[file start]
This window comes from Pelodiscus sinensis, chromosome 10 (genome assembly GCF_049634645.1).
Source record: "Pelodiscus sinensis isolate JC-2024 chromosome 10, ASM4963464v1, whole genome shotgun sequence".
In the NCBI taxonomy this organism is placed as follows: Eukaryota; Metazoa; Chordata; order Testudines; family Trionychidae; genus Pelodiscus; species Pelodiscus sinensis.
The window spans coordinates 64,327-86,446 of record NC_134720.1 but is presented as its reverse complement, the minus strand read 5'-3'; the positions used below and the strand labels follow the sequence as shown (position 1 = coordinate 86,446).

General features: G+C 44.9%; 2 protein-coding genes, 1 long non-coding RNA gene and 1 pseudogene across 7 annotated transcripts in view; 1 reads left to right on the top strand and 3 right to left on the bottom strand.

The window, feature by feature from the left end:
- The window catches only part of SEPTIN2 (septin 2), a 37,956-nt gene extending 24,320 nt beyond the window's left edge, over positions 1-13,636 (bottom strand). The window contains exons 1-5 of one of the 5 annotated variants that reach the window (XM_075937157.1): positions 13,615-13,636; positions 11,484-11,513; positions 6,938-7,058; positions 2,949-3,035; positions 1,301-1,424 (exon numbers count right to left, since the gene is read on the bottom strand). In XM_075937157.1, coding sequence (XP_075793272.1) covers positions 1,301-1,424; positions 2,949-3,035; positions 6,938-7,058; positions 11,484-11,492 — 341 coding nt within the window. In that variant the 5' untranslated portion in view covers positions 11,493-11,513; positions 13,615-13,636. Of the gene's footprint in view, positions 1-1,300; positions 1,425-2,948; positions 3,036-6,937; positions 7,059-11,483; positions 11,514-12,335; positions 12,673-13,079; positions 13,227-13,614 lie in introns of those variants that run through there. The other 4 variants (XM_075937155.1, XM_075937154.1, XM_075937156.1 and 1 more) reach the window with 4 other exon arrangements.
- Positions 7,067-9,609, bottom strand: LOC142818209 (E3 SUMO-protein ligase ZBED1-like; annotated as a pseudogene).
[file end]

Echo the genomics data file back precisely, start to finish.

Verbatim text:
This window comes from Pelodiscus sinensis, chromosome 10 (genome assembly GCF_049634645.1).
Source record: "Pelodiscus sinensis isolate JC-2024 chromosome 10, ASM4963464v1, whole genome shotgun sequence".
In the NCBI taxonomy this organism is placed as follows: Eukaryota; Metazoa; Chordata; order Testudines; family Trionychidae; genus Pelodiscus; species Pelodiscus sinensis.
The window spans coordinates 64,327-86,446 of record NC_134720.1 but is presented as its reverse complement, the minus strand read 5'-3'; the positions used below and the strand labels follow the sequence as shown (position 1 = coordinate 86,446).

General features: G+C 44.9%; 2 protein-coding genes, 1 long non-coding RNA gene and 1 pseudogene across 7 annotated transcripts in view; 1 reads left to right on the top strand and 3 right to left on the bottom strand.

The window, feature by feature from the left end:
- The window catches only part of SEPTIN2 (septin 2), a 37,956-nt gene extending 24,320 nt beyond the window's left edge, over positions 1-13,636 (bottom strand). The window contains exons 1-5 of one of the 5 annotated variants that reach the window (XM_075937157.1): positions 13,615-13,636; positions 11,484-11,513; positions 6,938-7,058; positions 2,949-3,035; positions 1,301-1,424 (exon numbers count right to left, since the gene is read on the bottom strand). In XM_075937157.1, coding sequence (XP_075793272.1) covers positions 1,301-1,424; positions 2,949-3,035; positions 6,938-7,058; positions 11,484-11,492 — 341 coding nt within the window. In that variant the 5' untranslated portion in view covers positions 11,493-11,513; positions 13,615-13,636. Of the gene's footprint in view, positions 1-1,300; positions 1,425-2,948; positions 3,036-6,937; positions 7,059-11,483; positions 11,514-12,335; positions 12,673-13,079; positions 13,227-13,614 lie in introns of those variants that run through there. The other 4 variants (XM_075937155.1, XM_075937154.1, XM_075937156.1 and 1 more) reach the window with 4 other exon arrangements.
- Positions 7,067-9,609, bottom strand: LOC142818209 (E3 SUMO-protein ligase ZBED1-like; annotated as a pseudogene).